© Thomas Adès


‘I found Adès's playing utterly fascinating, his approach to the piano illuminating, and his strategy for constructing his program inspired… The symmetrical nature of Adès's program became evident in the second half: An eloquent snippet of late Schubert (the Allegretto D. 915) prefaced the world premiere of Adès's new Concert Paraphrase on his earlier opera Powder Her Face, a joint commission by the VRS, San Francisco Performances, and London's Barbican Centre.
It was obvious the values of Adès the pianist would be congruent with those of Adès the composer, and just as evident that the pianistic fluency of Liszt, the thematic invention of Janáček, and the tough-mindedness of Prokofiev are virtues he emulates. But there is nothing derivative about Adès's work: He has found his own powerful style, a voice that suits his material. The Concert Paraphrase is too substantial and too complex a work to reveal all its secrets in a single listening, yet it communicates forcefully and with immediacy. What a privilege to be the first audience to hear it.’
Vancouver Sun (David Gordon Duke), 16 March 2010

‘Adès gave a sensational performance of a brilliantly idiosyncratic program: a pair of opera paraphrases, by himself and Liszt, formed an anchor around which he scattered a short piece by Schubert and works by Janáček, Prokofiev, and Beethoven that amount to collections of miniatures.
Adès describes his Concert Paraphrase on Powder Her Face as "freely transcribing" for piano four scenes from his notorious first opera, which recounted in explicit terms episodes from the scandalous life of Margaret, Duchess of Argyll, "rather in the manner of Liszt or Busoni." And it most certainly is Lisztian in style, with its runs, arpeggios, trills, and sense of being a free fantasy on preexisting themes. Powder Her Face won’t be familiar to many American listeners, although one of its few U.S. performances was given by the Berkeley Symphony in 1997. Based on this performance, and on what I already know about the opera, I’d love to see it performed locally.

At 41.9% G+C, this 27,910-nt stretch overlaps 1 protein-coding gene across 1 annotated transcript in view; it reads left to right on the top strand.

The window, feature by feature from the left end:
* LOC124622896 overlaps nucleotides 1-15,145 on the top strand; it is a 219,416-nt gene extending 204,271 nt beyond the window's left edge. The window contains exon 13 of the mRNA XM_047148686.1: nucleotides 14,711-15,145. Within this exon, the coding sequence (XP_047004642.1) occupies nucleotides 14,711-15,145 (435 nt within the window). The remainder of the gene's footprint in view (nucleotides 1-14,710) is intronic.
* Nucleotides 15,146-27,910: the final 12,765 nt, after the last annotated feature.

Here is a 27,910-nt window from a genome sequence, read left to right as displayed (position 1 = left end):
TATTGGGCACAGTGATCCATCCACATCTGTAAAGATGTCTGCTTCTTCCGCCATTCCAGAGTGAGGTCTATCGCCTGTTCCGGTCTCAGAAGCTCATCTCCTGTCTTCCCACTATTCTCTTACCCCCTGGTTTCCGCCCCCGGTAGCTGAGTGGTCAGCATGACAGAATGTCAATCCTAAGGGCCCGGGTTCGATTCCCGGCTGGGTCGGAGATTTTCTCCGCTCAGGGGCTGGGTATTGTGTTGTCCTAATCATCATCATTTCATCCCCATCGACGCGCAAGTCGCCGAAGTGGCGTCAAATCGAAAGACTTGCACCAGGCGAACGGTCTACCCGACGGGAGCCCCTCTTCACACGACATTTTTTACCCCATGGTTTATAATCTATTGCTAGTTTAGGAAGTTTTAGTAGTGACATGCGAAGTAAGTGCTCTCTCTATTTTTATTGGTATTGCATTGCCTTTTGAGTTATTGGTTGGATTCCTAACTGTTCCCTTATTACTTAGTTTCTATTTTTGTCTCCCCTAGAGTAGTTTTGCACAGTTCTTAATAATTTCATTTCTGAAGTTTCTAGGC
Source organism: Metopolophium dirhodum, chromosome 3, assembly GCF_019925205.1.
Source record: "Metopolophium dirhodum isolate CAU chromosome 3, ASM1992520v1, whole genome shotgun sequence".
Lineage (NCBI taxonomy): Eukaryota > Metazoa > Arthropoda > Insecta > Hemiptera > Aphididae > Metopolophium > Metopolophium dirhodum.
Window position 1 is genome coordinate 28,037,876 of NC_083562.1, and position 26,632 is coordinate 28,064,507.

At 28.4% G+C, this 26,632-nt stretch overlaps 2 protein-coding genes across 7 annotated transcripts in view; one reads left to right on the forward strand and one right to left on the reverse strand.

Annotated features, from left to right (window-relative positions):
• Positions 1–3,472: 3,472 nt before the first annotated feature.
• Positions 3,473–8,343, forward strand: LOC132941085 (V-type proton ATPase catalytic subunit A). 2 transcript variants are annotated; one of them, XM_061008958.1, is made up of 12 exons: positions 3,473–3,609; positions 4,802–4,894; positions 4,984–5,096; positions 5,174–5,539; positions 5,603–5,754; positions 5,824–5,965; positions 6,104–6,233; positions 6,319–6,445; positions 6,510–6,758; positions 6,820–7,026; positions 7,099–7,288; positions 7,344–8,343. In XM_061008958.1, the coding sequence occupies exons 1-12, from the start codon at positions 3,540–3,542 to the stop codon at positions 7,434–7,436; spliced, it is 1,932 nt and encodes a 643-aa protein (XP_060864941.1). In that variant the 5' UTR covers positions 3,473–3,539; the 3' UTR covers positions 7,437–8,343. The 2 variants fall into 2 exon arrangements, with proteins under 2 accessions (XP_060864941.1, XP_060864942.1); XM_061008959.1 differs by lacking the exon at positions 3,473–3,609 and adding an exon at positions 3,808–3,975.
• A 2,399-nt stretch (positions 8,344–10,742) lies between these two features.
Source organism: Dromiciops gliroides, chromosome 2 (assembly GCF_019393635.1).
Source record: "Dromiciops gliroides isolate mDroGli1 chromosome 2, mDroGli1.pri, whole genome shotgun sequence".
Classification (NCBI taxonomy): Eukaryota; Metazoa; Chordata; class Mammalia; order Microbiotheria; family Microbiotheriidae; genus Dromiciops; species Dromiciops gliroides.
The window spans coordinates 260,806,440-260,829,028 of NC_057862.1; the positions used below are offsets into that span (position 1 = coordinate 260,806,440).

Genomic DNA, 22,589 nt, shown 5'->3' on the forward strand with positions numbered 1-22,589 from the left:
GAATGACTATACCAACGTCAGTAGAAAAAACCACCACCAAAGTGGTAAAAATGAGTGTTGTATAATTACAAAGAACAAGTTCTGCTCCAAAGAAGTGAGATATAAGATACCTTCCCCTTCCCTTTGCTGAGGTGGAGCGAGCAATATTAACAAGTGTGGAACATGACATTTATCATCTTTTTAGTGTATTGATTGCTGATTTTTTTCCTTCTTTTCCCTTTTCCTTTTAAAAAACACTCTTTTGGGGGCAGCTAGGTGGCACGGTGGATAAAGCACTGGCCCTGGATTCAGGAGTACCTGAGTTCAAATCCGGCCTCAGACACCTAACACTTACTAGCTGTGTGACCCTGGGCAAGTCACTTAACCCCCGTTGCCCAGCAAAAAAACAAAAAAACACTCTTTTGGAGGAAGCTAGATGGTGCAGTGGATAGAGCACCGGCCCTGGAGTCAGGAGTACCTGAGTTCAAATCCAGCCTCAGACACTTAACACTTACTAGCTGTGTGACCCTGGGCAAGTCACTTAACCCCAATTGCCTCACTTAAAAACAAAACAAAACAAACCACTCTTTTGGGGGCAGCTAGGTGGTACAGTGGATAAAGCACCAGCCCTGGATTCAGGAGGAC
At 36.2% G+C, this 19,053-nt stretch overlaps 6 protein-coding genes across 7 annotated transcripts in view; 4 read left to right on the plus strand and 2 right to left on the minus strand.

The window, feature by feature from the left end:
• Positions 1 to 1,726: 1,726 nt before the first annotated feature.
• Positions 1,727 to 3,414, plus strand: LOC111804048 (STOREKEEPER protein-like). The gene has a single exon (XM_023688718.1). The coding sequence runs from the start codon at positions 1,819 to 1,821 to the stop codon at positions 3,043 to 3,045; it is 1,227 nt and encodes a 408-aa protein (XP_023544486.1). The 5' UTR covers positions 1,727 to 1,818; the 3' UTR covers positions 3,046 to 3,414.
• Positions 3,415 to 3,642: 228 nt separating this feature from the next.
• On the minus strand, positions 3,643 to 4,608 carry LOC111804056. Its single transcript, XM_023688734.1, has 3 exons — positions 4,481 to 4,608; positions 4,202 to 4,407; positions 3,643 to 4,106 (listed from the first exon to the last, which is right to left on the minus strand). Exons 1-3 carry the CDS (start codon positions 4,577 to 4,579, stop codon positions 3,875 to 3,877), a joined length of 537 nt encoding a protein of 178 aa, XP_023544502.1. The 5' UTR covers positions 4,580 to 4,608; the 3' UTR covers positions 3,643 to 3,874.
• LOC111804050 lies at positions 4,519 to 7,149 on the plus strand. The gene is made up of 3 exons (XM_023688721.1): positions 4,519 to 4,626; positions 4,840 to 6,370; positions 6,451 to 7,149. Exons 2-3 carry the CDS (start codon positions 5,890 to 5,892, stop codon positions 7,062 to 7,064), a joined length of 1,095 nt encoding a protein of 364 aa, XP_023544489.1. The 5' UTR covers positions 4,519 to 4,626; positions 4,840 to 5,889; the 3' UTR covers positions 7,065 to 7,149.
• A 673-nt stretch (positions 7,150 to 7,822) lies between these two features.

Adès evidently incorporated a wide range of styles in the opera, because the paraphrase has passages that are bluesy, or jazzy, or sound like ragtime. There’s even some austere Baroque-style counterpoint. If you’re thinking the paraphrase might be something of a pastiche, like William Bolcom’s Songs of Innocence and Experience, it’s nothing like that. Adès is too subtle a composer and his music too complex.
The paraphrase, which ends on a quiet note after all its dazzling details, starts with a mighty bang. And the bang was a big surprise, because Adès dove into it without pause following a flowing and yet intensely focused account of Schubert’s great Allegretto in C Minor, D. 915. What a contrast that made! The Allegretto, like Schubert’s lieder, takes apparently uncomplicated material and distills it into a work of infinite depth and subtlety.’
San Fransisco Classical Voice (Lisa Hirsch), 16 March 2010